2 Reasons To Refinance An ARM When Interest Rates Fall

Refinancing an ARM when the Cap Limit Is More Than Current Interest Rates

All good adjustable rate mortgage is come with a limit on the interest-rate. This is known as a Cap.

This is an interesting point of view which many people with adjustable-rate mortgages do not consider. Someone with a fixed-rate mortgage has no option but to refinance in order to take advantage of lower interest rate. People with adjustable-rate mortgages think that since there interest rate adjusts to the market rates anyway, they do not have to refinance when the interest rate for.

However, the one thing that borrows of adjustable rate mortgage is to not consider is that just like there is a limit on how much the interest rate can increase in a year, there is a similar limit on how much an ARM interest can decrease.

Let’s say that the interest rates decreased by 2%. You get notified by your lender that you’re monthly payment is going to come down to 1% since that is the maximum allowable limit that the interest rate on your adjustable rate mortgage can decrease in any given year.

This means that you cannot fully take advantage of the market rate and will have to wait for next year for the rate to decrease by another 1% but only if the low interest rates that are floating around today are still there.

You may console yourself by thinking that this is all right since your limit on the interest rate protects you both ways. If you cannot take full advantage of lower interest rate in the market, similarly you don’t get overly penalized by the interest rates go up either.

But imagine this scenario. Since interest rates have fallen, a new borrower can get the same adjustable rate mortgage as yours at 4.5% today. You, however, got your mortgage at 6.5%. This means that you will have to wait for two years before your interest rate can come down to the rate that is active today and that is also providing that the low interest rate continues to hold.

But if you were to refinance today at 4.5%, even if interest rates were to increase in the future and your rate would increase for 2% which is the worst-case scenario as allowed by the yearly limit on interest-rate increase, it would still be paying 6.5% which is what you’re paying today anyway.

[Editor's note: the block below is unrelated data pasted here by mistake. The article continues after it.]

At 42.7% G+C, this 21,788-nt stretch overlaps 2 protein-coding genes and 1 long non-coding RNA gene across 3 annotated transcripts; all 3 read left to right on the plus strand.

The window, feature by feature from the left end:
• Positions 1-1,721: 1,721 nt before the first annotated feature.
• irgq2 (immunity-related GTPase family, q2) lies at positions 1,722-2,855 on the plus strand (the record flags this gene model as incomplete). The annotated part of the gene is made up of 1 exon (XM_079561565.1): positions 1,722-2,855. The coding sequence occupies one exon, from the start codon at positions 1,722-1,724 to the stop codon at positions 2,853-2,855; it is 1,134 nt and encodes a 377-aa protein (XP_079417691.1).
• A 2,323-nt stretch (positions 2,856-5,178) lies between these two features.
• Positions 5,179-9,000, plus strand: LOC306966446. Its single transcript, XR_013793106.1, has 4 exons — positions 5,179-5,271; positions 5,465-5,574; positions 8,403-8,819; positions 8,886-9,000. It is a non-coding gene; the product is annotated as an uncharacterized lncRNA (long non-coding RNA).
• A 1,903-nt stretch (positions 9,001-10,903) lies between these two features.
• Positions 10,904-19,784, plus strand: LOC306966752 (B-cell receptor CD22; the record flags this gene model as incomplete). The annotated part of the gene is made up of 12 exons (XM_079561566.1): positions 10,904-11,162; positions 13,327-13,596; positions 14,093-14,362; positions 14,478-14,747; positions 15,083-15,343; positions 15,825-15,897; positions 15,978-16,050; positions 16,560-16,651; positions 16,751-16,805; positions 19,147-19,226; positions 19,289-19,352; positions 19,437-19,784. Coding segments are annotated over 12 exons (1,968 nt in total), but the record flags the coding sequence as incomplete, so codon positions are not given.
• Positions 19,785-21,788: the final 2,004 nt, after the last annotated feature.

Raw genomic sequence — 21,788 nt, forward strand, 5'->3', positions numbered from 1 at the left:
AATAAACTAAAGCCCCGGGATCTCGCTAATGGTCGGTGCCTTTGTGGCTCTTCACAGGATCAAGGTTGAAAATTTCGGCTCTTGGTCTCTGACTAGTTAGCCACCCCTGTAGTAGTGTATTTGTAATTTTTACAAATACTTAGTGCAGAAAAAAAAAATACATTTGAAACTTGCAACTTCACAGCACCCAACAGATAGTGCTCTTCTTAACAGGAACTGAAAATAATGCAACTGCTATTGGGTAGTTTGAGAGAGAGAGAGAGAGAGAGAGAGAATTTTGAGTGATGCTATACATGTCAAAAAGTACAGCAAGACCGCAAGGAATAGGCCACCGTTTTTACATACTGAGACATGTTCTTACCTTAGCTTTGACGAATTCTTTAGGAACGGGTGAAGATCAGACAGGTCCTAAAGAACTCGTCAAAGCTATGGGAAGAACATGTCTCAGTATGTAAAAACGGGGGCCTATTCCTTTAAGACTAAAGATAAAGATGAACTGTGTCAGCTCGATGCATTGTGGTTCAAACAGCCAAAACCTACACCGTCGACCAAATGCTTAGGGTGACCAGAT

Refinancing an ARM to Reduce Maximum Lifetime Interest Rate Cap

Another very interesting aspect to consider about refinancing an adjustable rate mortgage is that by refinancing to a lower interest rate today than what you originally got, you are bringing down the maximum ceiling on your ARM, adjustable rate mortgage.

All good adjustable rate mortgage come with a maximum ceiling on loans which is the maximum that the interest rate is allowed to increase throughout the life of the loan. This is in addition to the yearly limit which is how much the rate can increase in any given one year.

Let us consider an example where you took out your adjustable rate mortgage for 6.5% that comes with a maximum limit of 6%. This means that in the worst-case scenario, where the interest rate on your mortgage reaches its maximum, you could be a 12.5% on your mortgage loan.

However, if you were to refinance today to a lower interest rate of 4.5% of that same adjustable rate mortgage, you bring down the maximum interest rate to 10.5%.

Since the maximum limit on your adjustable rate mortgage is 6%, your adjustable rate mortgage is only allowed to increase up to that limit during its entire term which gives us 6% +4.5% that you qualify for today which equals to 10.5% as opposed to 12.5% of interest in the worst-case scenario. In this manner refinancing your adjustable rate mortgage can not only reduce the monthly payment but it can also cut down on the maximum risk that you face on the mortgage.